My family and others living free of the rule of religious dogma are in a tremendously privileged position, unimaginable to millions of people worldwide who cannot safely speak out against the violations of their own rights.  Not only do I have every right to challenge religious beliefs and practices - I think I have a duty to do so.

Sunday, 24 February 2013

Always be suspicious of an opinion unbacked by evidence...

...especially when the opinion offered is attributed to an absent third party.

I'm a little late to address this, but I found out today that I was mentioned a while back on Ophelia Benson's blog.  I'm only a supporting act, quoted as having "agreed with" a Tweet by Jeremy Stangroom in which he speculated on the respective attractiveness of "chill girls" versus the more outspoken feminists who think chill girls are too relaxed about misogyny, or even misogynistic themselves.

Interestingly, Stangroom's original Tweet is quoted by Benson, but mine is not (granted she links to my Twitter profile, but given that I Tweet several times most days her readers would have had to click through pretty damn quickly to stand a chance of finding my offending Tweet).

The most obvious explanation for this is that I did not in fact express the opinion she attributes to me.  Here's what I said:

Now, leaving aside the technical impossibility of agreeing with a Tweet which was in fact expressing indecision between two or more possibilities (the "I wonder" at the start is a dead giveaway!), any reasonable observer will see that in fact all I said was that he was brave to speculate publicly on a such a taboo subject - I did not give an opinion on the matter either way.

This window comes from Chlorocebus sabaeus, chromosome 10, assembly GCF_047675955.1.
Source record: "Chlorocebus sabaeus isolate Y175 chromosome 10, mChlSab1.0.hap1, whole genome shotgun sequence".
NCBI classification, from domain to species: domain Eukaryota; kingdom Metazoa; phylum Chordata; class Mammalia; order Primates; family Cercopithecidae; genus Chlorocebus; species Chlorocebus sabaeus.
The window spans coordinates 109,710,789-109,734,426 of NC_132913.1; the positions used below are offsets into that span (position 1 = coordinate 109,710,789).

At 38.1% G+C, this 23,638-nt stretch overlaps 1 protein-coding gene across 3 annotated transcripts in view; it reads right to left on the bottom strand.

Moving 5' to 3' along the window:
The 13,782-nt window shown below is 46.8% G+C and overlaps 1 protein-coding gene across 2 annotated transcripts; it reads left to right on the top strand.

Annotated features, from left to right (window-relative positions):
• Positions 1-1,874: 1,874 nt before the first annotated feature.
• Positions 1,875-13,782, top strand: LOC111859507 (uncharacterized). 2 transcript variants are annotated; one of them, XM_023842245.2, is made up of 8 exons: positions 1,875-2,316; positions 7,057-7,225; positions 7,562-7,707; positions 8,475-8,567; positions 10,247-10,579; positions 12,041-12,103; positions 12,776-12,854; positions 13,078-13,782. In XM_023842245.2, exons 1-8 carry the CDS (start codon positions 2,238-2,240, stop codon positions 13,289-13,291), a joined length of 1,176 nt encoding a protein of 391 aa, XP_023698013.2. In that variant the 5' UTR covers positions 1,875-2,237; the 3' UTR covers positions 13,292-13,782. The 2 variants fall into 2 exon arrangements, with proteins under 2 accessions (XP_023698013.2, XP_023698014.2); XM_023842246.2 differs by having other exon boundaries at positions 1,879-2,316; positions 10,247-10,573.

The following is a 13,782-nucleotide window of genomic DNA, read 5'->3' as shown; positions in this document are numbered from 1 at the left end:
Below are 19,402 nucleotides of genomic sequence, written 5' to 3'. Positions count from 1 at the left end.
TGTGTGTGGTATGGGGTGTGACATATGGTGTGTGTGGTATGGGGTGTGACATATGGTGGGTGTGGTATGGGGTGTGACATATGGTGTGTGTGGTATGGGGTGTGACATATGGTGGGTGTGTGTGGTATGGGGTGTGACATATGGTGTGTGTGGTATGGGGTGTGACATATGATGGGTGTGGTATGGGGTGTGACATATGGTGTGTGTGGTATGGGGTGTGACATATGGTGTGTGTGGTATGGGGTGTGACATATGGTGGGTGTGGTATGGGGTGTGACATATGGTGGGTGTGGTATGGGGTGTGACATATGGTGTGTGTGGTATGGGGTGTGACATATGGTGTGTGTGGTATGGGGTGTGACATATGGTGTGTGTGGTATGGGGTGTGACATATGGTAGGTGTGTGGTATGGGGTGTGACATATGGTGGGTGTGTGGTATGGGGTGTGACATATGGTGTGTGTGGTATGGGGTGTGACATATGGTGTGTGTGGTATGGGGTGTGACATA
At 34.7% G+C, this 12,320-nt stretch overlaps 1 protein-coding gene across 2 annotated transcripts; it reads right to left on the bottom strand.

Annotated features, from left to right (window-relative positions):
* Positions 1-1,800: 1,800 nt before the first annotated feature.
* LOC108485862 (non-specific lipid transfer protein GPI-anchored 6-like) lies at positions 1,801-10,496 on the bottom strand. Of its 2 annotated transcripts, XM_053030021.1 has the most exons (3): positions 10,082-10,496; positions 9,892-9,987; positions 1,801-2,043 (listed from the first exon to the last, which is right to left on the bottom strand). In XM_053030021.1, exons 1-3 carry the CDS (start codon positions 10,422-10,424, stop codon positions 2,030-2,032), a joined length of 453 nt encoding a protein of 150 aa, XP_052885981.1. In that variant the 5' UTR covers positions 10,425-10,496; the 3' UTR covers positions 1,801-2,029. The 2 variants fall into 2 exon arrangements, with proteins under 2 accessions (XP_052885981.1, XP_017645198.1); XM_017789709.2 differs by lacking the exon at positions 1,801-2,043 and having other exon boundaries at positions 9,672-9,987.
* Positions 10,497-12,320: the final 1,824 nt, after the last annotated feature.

I'm not going to give my own opinion on my looks or on anybody else's - beyond reflecting that unfounded generalisations and assumptions of the kind made in the comments about women Benson has labelled "pretties" would quite rightly be met with anger if they were aimed at women NOT considered "conventionally attractive" - because looks ought to be irrelevant to reasoned discussion.  I'm not going to try to contend that "pretties" have it worse, or better, or equally bad, because I don't think a person's right to get pissed off about misogyny in our culture is affected by their appearance, or whether they personally happen to have experienced exactly a given species of sexism.  Nor am I going to comment on the "Nine Ugliest Feminists in America" article Ophelia also quotes (nor will I link it), for the simple reason that it does not deserve anybody's attention.

What I will say is that I am disappointed by Benson, and even more so by her readers.  Granted, Stangroom - not I - was the point of the piece, so it's entirely natural that the majority of the comments should focus on what he said and not with my alleged agreement with it.  But in more than eighty comments at the time of writing, not a single person has thought to ask what the "pretty" being accused of holding a revolting opinion actually said,  to ask for evidence that she holds the opinion attributed to her.  No one thought it was strange that Benson directly quoted Stangroom, but did not directly quote me. Seriously, nobody thought that was odd?

Given what the opinion I was falsely accused of holding was used to justify, that's pretty shocking.  Skepticism fail, people.

Update: I posted this link in the comments section of Benson's blog.  She and I have since had a conversation on Twitter, and - after some resistance - she has accepted that my meaning in that Tweet to Stangroom was not what she interpreted it to be, and has said she will update her original piece.  I'd like to thank her for discussing it with me, and I look forward to reading the promised amendment.